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Policy Statement - Registration and Reporting Obligations for Child Sex Offenders

3 November 2010


In every state and territory of Australia, legislation has been enacted which requires people who have been found guilty of certain offences against children to be entered on a register of offenders. Registered persons must keep police informed, for a specified or indefinite period, about their place of residence, place of employment, interstate or overseas travel plans, the motor vehicle they drive and other matters relating to their contact or likely contact with children.

The legislation is based on the premise that knowledge of the whereabouts and activities of convicted sex-offenders:

The legislation in each state and territory is based on national model legislation which was formally agreed to by the Australasian Police Ministers’ Council on 30 June 2004. However, differences remain between the legislative regimes of each jurisdiction.

CrimTrac maintains the Australian National Child Offender Register, which allows police from all jurisdictions to share information about registered persons and which enables alerts to be generated when registered persons notify that they are planning to travel interstate or overseas.

The Law Council does not object in principle to the maintenance of child protection registers of the type described.

However, acknowledging that inclusion on the register brings with it onerous reporting obligations; ongoing police monitoring of, and involvement in, one’s activities; and the risk of adverse community attention, the Law Council is of the view that only offenders who pose a demonstrated risk to children should be required to register. The experience of legal practitioners in recent years suggests that the registers do not always operate in this targeted manner.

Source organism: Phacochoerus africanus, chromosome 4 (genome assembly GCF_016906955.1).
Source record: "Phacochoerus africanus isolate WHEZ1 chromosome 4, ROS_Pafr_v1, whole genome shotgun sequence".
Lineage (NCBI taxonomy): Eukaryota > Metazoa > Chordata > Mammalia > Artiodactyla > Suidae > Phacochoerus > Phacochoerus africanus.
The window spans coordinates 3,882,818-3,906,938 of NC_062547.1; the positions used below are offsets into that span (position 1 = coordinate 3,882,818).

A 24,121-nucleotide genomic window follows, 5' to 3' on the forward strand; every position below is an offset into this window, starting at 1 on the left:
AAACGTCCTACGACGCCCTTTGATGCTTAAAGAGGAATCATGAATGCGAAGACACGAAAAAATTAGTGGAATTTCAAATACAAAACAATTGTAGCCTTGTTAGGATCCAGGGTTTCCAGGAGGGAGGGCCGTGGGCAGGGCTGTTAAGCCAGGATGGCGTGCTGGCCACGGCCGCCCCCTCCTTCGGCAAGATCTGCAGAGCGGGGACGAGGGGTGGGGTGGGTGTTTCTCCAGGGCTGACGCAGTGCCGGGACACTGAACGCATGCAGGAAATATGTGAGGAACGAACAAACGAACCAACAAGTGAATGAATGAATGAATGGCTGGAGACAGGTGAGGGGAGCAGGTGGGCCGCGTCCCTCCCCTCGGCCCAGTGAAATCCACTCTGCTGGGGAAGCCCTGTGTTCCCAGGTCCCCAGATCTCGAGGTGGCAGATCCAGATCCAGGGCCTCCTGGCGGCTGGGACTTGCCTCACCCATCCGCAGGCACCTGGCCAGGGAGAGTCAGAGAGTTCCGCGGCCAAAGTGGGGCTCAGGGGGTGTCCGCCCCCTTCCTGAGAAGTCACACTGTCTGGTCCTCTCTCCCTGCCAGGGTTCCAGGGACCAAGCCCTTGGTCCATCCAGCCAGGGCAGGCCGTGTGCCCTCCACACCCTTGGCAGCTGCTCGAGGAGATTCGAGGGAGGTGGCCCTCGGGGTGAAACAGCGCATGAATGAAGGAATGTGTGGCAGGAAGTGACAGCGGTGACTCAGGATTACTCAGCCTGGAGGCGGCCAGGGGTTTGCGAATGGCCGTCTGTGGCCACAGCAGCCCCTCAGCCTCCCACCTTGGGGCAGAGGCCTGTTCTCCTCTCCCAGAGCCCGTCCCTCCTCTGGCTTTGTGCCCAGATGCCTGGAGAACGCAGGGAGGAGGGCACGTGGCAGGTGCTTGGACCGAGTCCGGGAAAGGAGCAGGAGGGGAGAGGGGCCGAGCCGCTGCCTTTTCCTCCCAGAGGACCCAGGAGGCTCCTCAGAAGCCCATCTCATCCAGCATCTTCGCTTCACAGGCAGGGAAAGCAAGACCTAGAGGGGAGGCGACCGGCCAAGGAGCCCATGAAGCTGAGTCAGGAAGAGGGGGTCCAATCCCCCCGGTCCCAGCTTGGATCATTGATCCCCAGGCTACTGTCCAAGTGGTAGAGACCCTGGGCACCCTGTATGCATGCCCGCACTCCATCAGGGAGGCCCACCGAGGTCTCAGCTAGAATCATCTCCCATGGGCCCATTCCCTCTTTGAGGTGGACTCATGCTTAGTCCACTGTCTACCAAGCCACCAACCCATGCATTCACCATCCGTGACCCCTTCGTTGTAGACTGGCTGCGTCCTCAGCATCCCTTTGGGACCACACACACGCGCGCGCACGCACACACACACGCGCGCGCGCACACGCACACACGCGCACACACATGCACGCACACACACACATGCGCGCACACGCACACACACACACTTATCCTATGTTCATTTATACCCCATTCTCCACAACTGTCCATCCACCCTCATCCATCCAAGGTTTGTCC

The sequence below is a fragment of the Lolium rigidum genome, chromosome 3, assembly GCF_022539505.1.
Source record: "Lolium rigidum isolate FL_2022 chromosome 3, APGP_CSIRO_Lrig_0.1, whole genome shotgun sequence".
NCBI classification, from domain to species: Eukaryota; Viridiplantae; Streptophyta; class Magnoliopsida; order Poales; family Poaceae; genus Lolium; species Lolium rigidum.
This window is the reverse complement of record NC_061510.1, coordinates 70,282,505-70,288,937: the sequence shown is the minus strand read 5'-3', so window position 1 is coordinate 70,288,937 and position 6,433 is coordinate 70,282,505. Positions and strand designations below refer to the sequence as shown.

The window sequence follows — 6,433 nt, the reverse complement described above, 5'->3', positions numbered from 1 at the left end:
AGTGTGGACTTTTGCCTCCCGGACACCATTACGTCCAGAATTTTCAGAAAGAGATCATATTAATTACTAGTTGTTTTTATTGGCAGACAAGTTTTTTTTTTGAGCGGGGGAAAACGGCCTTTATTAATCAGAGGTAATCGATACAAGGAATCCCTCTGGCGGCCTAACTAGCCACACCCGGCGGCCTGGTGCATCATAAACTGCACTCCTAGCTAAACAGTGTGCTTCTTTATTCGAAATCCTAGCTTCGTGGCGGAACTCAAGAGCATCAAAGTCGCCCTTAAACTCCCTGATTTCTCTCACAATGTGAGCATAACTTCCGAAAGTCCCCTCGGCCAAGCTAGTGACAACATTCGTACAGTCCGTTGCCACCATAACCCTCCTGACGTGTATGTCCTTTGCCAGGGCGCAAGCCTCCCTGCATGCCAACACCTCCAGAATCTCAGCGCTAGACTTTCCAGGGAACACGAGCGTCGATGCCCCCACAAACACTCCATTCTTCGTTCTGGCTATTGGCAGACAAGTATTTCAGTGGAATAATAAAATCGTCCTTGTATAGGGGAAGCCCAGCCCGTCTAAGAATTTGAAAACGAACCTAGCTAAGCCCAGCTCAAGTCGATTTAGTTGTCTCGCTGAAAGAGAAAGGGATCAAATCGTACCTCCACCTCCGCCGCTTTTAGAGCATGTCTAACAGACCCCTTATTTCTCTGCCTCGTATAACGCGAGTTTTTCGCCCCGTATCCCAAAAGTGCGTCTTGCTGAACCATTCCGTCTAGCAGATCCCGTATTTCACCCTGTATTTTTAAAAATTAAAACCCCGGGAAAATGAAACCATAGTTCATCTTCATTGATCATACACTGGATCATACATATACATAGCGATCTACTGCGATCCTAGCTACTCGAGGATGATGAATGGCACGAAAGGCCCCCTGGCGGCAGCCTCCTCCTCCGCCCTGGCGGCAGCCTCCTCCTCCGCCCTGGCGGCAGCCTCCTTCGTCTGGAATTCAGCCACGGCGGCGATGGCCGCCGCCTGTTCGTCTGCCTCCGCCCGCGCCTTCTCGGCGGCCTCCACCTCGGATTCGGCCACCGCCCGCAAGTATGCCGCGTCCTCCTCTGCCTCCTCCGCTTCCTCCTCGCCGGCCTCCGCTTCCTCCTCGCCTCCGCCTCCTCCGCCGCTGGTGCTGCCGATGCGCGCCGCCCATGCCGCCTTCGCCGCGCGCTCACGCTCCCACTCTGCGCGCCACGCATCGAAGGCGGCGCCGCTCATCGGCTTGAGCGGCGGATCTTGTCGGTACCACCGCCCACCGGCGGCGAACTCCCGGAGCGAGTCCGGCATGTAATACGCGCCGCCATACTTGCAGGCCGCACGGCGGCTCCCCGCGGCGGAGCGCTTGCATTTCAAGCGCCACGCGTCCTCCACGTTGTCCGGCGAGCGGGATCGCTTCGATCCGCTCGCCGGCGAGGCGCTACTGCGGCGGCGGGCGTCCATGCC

People are automatically required to register upon a finding of guilt for a wide variety of offences. There are myriad factual scenarios which may lead to a successful prosecution for a qualifying offence, not of all which are indicative of a propensity for sexual predation. This is particularly the case where the qualifying offence involves:

Inclusion on the register, and the reporting obligations it entails, has the potential to extend a person’s contact with police and the criminal justice system well beyond the expiry of any sentence they receive. Likewise, it casts the constant spectre of negative exposure and unwarranted discrimination over a person’s future employment opportunities and engagement in the community. The consequences, particularly for first time and one-off offenders, can be unduly punitive.

For that reason, the Law Council’s National Criminal Law Liaison Committee has formulated the following statement of principles, which the committee submits ought to govern the operation of the register in each state and territory. At present, there is no state and territory legislative regime which complies with all of the principles.

The Law Council notes that this statement does not address in detail a range of particular concerns relevant to the inclusion of certain individuals on child sex offender registers, such as concerns relating to individuals experiencing mental illness or the inclusion of juveniles on the register.

This statement is intended to provide broad guidance as to the key principles that ought to be governing the operation of the register in each state or territory.
 

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